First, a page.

charlottesville social media

Community Conversations: The Face of Charlottesville Tomorrow

By Communications

This post is part of a series, “Community Conversations” featuring people responsible for the socialization and communications for their businesses. If you’re interested in contributing a post for this series, contact me at mjaggers at jaggerscommunications dot com

My name is Jennifer Marley, and I’m the Community Engagement Coordinator for Charlottesville Tomorrow.

Charlottesville Tomorrow is a non-profit, non-partisan community news platform. We cover growth, development, and local political issues facing the Charlottesville-Albemarle area. These stories are published to our site and, through a ground-breaking partnership, printed in The Daily Progress; but after that, what happens to them? That’s where I come in.

I take the content, boil it down so I can understand it (as a newbie to this community, sometimes that takes a while!), then broadcast it to our community in ways that are specific to the issue, the audience, and our strategy. For example, I may take a story that we publish to our site and share it on Twitter by posing a question; post it to Facebook and tag a group that is involved; print up doorhangers and canvas a neighborhood that is affected; and make it the subject of our monthly-ish News n’Brews events. Each tool we use has specific strengths and weaknesses, and so we try to use them to maximize their strengths. I strive for specificity and strategy with everything I share.

One of the most fun parts of my job is sharing who we are. When I was first hired, I launched a reader survey to take a general temperature check on how our community perceived us. Something I heard over and over from readers was that they were interested in the people behind Charlottesville Tomorrow – which makes perfect sense to me. We’re a small community, and while it would be nice to think we can hide behind all our fun tech toys and just broadcast content, people want to connect with other people. For some readers, making that personal connection might be a gateway to our content. So I encourage our reporters to share stories they’ve written across their own social networks; I work on getting them in front of our community at events and as speakers; and we have fun sharing what’s happening around the office across our social media platforms.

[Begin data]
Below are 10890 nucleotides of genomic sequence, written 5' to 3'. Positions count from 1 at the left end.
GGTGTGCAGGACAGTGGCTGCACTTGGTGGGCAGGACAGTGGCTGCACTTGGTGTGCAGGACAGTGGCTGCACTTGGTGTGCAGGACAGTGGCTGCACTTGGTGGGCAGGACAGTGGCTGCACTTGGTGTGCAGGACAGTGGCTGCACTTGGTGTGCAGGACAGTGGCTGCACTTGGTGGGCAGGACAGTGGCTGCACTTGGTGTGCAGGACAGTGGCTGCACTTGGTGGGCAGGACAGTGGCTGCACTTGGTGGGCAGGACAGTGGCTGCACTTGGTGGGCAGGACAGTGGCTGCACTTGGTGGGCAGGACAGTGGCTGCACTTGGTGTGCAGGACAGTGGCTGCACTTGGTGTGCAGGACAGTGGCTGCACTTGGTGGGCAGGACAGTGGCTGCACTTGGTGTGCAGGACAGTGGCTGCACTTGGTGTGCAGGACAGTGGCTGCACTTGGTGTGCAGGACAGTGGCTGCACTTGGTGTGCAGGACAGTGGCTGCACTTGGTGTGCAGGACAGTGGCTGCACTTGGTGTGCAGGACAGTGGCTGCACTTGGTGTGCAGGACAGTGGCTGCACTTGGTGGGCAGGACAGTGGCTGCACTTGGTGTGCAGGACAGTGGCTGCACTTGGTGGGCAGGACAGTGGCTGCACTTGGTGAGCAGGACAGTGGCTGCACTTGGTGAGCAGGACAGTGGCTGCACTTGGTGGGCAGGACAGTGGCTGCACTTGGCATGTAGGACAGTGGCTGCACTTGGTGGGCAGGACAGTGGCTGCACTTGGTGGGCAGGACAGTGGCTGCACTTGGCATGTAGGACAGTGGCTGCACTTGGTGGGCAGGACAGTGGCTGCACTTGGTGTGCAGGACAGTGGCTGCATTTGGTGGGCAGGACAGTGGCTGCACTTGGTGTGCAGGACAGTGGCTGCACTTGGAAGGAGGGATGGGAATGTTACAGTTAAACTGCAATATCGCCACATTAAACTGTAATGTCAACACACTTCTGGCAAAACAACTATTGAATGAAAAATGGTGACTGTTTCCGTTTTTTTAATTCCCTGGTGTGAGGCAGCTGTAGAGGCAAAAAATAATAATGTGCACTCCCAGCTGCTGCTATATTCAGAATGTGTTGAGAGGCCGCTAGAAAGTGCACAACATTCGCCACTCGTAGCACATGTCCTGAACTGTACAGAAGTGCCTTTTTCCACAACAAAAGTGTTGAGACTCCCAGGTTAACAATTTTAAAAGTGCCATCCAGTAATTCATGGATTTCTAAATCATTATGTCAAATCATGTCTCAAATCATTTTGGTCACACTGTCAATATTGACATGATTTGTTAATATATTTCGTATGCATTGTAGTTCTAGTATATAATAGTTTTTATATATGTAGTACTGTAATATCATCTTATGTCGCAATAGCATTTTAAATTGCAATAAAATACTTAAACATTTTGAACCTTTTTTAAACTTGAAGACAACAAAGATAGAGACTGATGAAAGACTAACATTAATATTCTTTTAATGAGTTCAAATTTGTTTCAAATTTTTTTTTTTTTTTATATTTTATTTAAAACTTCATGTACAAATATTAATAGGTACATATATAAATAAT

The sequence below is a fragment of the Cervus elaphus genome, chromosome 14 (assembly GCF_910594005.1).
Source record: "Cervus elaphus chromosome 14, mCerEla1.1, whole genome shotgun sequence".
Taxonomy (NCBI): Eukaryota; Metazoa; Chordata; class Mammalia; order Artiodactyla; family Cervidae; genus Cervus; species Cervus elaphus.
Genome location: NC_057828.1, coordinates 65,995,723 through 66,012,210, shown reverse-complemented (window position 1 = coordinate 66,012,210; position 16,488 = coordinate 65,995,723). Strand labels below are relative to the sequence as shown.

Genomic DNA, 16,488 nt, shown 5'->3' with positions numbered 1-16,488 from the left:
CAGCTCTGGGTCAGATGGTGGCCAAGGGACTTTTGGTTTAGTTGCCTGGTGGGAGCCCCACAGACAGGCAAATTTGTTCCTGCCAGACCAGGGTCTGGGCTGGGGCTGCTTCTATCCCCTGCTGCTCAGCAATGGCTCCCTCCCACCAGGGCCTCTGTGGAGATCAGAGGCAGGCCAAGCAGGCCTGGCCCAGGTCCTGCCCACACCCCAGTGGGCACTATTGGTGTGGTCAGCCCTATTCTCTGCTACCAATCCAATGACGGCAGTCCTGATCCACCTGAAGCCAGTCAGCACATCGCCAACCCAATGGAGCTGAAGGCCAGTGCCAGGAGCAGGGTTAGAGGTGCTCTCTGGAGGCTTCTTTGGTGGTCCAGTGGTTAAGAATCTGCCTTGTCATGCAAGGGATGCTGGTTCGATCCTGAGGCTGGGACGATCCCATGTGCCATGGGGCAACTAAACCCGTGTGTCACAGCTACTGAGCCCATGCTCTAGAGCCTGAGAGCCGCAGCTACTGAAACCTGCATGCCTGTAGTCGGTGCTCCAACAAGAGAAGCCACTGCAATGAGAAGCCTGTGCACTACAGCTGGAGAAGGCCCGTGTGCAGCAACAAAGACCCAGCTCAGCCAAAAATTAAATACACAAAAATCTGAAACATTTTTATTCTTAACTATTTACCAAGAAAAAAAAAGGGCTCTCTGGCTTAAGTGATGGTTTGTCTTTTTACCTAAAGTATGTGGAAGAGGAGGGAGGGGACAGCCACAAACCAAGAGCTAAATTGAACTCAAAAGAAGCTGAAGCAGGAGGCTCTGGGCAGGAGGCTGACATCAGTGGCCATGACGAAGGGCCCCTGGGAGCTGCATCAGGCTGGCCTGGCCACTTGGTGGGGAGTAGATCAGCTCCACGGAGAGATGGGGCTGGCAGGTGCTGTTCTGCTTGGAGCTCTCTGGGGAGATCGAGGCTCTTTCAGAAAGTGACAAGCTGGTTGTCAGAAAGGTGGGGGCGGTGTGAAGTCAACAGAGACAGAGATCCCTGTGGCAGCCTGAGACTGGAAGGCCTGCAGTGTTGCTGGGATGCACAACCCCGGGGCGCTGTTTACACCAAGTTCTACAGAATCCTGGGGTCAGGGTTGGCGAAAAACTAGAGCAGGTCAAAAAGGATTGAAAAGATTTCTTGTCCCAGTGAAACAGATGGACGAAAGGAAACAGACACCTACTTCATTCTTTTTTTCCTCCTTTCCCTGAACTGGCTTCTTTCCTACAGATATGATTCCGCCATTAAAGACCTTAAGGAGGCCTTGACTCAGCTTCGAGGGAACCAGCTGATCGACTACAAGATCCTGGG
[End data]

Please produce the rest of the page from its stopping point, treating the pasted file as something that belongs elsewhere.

We believe this area is special and we cover what we cover because we want it to stay that way. Finding ways to make that content affect people personally is important, and that’s what I work towards every day!

Connect with Jennifer and Charlottesville Tomorrow on Twitter



12 Reasons to Register for BlogVille, the Central Virginia Blog and Social Media Conference

By Social Media

I’m getting pretty excited about BlogVille, Central Virginia’s first comprehensive blogging and social media conference. I’ve been to other social media conferences; in Florida, Missouri, New York and Chicago, so it’s nice to have one right here in my backyard.

I have to mention: I’m speaking at this event — providing a session on social media specifically for beginners.

If you’re thinking about blocking out the time and making the investment to learn more about social media and blogging, here are 12 reasons to help you make up your mind to register today.

  1. Denise Stewart is a wellness coach, a writer and an actress. (She also happens to be married to my friend Lance). Denise is the motivating force behind many women I know in Charlottesville, helping them to eat better, get active and live a more healthy lifestyle. Denise will be kicking off BlogVille and I think we can all expect to be inspired and motivated by her enthusiastic spirit.
  2. Renee Revetta is smart, gorgeous and really, really likable. As senior marketing specialist for Search Mojo, Renee will be de-constructing the mysteries behind Google Analytics and search engine optimization. No matter how much you think you know on this topic, you’re sure to learn more.
  3. Struggling with setting up or managing a WordPress blog? David Moody‘s your guy, and he’ll be workshopping with BlogVille participants to help them get going with WordPress.